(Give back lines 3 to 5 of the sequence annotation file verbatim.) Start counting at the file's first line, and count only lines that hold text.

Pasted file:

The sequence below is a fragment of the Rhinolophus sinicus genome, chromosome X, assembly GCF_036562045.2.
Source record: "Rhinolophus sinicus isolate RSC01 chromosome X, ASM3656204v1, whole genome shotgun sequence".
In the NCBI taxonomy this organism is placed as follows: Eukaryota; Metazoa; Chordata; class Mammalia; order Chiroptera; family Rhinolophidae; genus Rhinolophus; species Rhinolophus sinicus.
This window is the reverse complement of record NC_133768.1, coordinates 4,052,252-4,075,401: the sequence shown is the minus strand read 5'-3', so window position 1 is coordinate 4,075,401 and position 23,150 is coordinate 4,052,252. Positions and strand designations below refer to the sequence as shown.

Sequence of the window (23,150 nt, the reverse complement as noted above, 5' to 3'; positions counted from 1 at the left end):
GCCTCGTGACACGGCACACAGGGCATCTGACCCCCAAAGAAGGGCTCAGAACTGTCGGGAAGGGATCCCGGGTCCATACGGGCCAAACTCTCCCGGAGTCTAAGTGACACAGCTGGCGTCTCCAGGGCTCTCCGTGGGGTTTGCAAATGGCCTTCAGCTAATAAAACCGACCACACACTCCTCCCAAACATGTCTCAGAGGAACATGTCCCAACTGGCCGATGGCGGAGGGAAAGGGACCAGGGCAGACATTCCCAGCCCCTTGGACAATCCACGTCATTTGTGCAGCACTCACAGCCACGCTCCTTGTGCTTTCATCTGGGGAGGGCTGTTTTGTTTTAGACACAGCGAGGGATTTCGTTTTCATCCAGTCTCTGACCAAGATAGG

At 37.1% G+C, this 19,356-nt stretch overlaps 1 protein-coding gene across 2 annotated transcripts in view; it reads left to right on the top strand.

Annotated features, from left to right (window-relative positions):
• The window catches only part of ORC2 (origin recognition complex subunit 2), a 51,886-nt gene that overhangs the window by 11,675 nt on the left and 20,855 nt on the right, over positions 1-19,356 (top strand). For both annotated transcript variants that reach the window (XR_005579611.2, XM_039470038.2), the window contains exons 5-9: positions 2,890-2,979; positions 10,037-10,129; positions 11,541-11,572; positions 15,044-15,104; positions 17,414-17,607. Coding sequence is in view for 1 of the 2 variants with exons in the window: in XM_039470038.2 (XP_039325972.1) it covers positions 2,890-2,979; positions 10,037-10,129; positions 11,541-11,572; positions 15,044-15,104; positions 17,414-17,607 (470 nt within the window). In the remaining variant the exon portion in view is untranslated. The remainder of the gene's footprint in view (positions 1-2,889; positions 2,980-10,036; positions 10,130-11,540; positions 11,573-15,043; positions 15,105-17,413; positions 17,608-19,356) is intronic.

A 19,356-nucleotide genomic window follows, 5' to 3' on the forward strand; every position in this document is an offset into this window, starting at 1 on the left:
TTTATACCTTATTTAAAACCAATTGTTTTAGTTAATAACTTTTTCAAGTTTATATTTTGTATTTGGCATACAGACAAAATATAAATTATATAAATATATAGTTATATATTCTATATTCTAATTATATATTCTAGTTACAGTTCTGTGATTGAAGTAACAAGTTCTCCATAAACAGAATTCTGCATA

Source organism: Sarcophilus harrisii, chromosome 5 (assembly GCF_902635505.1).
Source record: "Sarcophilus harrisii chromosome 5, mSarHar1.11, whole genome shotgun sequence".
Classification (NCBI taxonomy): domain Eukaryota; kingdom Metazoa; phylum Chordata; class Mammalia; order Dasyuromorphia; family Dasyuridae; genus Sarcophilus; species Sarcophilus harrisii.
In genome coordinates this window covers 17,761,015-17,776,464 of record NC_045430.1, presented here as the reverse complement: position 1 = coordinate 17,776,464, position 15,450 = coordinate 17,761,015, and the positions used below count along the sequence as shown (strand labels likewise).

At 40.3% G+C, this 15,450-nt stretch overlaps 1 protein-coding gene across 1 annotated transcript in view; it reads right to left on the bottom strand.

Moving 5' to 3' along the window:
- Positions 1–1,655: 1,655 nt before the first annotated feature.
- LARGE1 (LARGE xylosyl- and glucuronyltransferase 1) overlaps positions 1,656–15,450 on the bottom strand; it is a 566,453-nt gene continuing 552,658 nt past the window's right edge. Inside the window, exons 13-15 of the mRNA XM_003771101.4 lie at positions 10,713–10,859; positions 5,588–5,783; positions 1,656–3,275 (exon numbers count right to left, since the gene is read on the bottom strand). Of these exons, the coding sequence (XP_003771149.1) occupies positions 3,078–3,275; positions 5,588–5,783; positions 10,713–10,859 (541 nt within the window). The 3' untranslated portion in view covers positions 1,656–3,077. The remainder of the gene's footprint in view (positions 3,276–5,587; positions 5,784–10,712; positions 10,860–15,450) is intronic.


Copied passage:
In the NCBI taxonomy this organism is placed as follows: Eukaryota; Metazoa; Chordata; class Mammalia; order Chiroptera; family Rhinolophidae; genus Rhinolophus; species Rhinolophus sinicus.
This window is the reverse complement of record NC_133768.1, coordinates 4,052,252-4,075,401: the sequence shown is the minus strand read 5'-3', so window position 1 is coordinate 4,075,401 and position 23,150 is coordinate 4,052,252. Positions and strand designations below refer to the sequence as shown.

Sequence of the window (23,150 nt, the reverse complement as noted above, 5' to 3'; positions counted from 1 at the left end):